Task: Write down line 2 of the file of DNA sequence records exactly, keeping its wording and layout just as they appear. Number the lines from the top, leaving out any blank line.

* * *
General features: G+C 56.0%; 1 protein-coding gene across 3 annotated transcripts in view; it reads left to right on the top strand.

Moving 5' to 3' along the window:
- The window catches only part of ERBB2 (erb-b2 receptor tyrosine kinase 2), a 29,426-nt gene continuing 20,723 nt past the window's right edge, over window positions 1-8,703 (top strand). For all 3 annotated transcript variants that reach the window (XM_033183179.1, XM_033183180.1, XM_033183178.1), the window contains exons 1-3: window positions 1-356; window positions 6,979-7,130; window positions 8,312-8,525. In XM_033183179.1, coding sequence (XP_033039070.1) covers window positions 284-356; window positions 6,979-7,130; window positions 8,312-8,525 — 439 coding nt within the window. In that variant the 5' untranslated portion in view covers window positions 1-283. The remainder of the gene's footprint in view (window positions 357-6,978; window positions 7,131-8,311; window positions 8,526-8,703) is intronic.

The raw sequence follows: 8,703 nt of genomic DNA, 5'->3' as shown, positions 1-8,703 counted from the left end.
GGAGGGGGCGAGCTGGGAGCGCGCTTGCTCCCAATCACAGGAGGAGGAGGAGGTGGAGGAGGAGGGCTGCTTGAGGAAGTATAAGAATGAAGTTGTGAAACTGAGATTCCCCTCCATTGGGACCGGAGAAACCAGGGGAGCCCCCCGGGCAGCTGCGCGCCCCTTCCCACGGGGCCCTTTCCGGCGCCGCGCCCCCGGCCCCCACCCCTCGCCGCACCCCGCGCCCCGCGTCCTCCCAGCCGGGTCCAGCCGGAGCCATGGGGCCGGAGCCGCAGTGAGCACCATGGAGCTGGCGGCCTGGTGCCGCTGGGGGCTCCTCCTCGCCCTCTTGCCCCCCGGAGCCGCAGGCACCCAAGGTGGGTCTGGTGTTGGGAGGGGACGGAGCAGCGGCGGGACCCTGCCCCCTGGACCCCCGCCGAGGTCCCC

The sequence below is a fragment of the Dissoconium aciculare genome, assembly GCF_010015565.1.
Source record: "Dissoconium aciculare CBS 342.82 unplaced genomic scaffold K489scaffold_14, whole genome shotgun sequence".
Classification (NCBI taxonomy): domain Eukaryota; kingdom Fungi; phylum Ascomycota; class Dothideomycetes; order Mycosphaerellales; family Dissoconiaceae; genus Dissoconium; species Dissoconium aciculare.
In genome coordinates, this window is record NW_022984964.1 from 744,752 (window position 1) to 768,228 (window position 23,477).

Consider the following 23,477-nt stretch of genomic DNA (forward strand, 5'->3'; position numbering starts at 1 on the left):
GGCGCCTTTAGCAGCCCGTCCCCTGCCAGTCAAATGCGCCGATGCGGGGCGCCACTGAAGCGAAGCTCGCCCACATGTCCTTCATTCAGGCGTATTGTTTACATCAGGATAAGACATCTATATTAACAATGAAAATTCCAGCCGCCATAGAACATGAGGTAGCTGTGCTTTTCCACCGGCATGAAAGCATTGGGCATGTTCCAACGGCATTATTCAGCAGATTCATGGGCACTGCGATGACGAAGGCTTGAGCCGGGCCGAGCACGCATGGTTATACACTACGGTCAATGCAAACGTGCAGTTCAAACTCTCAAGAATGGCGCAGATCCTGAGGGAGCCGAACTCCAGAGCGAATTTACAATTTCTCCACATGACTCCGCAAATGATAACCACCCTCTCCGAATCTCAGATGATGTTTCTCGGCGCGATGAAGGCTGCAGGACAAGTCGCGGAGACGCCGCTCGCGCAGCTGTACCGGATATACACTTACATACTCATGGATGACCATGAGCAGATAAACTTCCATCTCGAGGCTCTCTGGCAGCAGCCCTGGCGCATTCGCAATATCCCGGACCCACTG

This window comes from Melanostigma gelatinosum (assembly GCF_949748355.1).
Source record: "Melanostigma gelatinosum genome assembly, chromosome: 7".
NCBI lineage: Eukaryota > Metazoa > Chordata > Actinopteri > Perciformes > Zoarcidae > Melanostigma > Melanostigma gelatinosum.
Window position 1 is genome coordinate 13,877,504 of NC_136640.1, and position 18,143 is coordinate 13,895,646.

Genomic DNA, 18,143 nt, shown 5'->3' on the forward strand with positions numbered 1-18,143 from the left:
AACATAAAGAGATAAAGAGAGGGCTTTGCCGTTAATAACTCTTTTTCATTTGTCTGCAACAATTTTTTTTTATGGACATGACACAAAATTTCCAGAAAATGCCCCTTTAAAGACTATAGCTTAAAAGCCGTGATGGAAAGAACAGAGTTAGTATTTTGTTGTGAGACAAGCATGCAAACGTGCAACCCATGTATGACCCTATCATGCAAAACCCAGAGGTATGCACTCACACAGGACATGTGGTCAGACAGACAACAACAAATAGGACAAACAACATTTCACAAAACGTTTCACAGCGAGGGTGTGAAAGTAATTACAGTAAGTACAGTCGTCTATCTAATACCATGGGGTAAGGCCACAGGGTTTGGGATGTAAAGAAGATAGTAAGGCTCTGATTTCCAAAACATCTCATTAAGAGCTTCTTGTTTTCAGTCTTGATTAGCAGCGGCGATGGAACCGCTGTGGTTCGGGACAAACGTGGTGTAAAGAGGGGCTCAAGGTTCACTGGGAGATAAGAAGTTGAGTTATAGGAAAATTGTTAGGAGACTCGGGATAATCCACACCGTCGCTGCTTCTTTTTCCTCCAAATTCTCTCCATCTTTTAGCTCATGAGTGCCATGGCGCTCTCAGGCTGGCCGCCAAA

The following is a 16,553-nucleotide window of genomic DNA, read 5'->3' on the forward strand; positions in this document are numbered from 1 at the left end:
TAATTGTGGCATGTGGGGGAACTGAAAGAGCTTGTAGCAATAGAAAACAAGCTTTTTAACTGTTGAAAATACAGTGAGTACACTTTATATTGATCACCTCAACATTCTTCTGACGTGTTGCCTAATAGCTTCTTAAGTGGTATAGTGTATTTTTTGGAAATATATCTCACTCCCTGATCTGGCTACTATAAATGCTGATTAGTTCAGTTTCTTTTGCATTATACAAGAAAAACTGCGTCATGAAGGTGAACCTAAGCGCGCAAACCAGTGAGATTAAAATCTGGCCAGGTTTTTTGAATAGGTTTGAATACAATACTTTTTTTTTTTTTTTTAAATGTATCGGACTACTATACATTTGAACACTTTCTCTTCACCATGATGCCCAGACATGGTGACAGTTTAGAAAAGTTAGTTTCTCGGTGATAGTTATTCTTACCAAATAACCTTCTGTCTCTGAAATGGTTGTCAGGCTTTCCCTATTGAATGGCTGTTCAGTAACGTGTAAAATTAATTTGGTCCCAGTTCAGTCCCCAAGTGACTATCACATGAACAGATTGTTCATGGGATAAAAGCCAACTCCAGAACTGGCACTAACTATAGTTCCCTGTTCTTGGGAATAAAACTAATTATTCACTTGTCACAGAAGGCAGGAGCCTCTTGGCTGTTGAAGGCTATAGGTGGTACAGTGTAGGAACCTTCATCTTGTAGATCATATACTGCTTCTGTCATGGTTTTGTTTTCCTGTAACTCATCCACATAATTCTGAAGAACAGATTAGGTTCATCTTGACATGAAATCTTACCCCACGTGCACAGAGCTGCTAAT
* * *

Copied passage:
Moving 5' to 3' along the window: